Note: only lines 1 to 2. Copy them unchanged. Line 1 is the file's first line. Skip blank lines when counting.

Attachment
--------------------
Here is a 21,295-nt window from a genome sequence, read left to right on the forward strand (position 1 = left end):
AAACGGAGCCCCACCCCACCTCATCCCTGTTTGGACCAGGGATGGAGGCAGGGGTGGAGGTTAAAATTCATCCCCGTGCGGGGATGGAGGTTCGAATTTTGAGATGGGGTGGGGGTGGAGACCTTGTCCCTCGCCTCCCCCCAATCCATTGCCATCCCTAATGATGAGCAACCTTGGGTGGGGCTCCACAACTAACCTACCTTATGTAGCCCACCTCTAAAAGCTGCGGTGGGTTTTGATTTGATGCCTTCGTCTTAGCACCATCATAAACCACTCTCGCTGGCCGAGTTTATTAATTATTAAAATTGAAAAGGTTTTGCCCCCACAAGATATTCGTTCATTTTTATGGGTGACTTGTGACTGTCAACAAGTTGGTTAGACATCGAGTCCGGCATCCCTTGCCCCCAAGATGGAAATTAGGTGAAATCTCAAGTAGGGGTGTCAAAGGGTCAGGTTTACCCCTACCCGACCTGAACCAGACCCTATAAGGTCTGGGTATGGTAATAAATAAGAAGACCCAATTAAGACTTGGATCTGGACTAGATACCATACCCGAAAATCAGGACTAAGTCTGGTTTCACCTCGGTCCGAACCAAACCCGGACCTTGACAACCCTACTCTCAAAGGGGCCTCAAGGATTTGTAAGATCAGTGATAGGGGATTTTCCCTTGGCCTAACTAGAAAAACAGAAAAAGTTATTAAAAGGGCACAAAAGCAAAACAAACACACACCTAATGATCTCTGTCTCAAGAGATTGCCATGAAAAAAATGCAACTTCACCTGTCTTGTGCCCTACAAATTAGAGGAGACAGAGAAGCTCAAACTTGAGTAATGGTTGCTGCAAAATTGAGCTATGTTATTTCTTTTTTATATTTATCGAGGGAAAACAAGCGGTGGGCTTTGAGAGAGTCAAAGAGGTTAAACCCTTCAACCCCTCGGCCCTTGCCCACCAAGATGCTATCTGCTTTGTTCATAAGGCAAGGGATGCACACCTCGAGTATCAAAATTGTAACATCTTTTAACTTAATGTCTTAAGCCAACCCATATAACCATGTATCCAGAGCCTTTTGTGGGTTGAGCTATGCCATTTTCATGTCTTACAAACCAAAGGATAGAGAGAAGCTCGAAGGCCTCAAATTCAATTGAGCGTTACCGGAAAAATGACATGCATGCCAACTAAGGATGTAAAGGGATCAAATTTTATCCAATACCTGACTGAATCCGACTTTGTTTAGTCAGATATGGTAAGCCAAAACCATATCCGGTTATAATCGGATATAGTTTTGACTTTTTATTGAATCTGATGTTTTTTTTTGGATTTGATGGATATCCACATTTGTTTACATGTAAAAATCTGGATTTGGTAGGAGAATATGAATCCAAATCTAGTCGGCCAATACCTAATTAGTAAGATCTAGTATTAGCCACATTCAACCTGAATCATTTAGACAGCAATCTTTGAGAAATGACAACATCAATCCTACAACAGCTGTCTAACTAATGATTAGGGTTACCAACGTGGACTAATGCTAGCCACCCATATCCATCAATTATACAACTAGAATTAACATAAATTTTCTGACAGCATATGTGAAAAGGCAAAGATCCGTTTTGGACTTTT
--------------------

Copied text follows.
Here is a 21,295-nt window from a genome sequence, read left to right on the forward strand (position 1 = left end):
AAACGGAGCCCCACCCCACCTCATCCCTGTTTGGACCAGGGATGGAGGCAGGGGTGGAGGTTAAAATTCATCCCCGTGCGGGGATGGAGGTTCGAATTTTGAGATGGGGTGGGGGTGGAGACCTTGTCCCTCGCCTCCCCCCAATCCATTGCCATCCCTAATGATGAGCAACCTTGGGTGGGGCTCCACAACTAACCTACCTTATGTAGCCCACCTCTAAAAGCTGCGGTGGGTTTTGATTTGATGCCTTCGTCTTAGCACCATCATAAACCACTCTCGCTGGCCGAGTTTATTAATTATTAAAATTGAAAAGGTTTTGCCCCCACAAGATATTCGTTCATTTTTATGGGTGACTTGTGACTGTCAACAAGTTGGTTAGACATCGAGTCCGGCATCCCTTGCCCCCAAGATGGAAATTAGGTGAAATCTCAAGTAGGGGTGTCAAAGGGTCAGGTTTACCCCTACCCGACCTGAACCAGACCCTATAAGGTCTGGGTATGGTAATAAATAAGAAGACCCAATTAAGACTTGGATCTGGACTAGATACCATACCCGAAAATCAGGACTAAGTCTGGTTTCACCTCGGTCCGAACCAAACCCGGACCTTGACAACCCTACTCTCAAAGGGGCCTCAAGGATTTGTAAGATCAGTGATAGGGGATTTTCCCTTGGCCTAACTAGAAAAACAGAAAAAGTTATTAAAAGGGCACAAAAGCAAAACAAACACACACCTAATGATCTCTGTCTCAAGAGATTGCCATGAAAAAAATGCAACTTCACCTGTCTTGTGCCCTACAAATTAGAGGAGACAGAGAAGCTCAAACTTGAGTAATGGTTGCTGCAAAATTGAGCTATGTTATTTCTTTTTTATATTTATCGAGGGAAAACAAGCGGTGGGCTTTGAGAGAGTCAAAGAGGTTAAACCCTTCAACCCCTCGGCCCTTGCCCACCAAGATGCTATCTGCTTTGTTCATAAGGCAAGGGATGCACACCTCGAGTATCAAAATTGTAACATCTTTTAACTTAATGTCTTAAGCCAACCCATATAACCATGTATCCAGAGCCTTTTGTGGGTTGAGCTATGCCATTTTCATGTCTTACAAACCAAAGGATAGAGAGAAGCTCGAAGGCCTCAAATTCAATTGAGCGTTACCGGAAAAATGACATGCATGCCAACTAAGGATGTAAAGGGATCAAATTTTATCCAATACCTGACTGAATCCGACTTTGTTTAGTCAGATATGGTAAGCCAAAACCATATCCGGTTATAATCGGATATAGTTTTGACTTTTTATTGAATCTGATGTTTTTTTTTGGATTTGATGGATATCCACATTTGTTTACATGTAAAAATCTGGATTTGGTAGGAGAATATGAATCCAAATCTAGTCGGCCAATACCTAATTAGTAAGATCTAGTATTAGCCACATTCAACCTGAATCATTTAGACAGCAATCTTTGAGAAATGACAACATCAATCCTACAACAGCTGTCTAACTAATGATTAGGGTTACCAACGTGGACTAATGCTAGCCACCCATATCCATCAATTATACAACTAGAATTAACATAAATTTTCTGACAGCATATGTGAAAAGGCAAAGATCCGTTTTGGACTTTT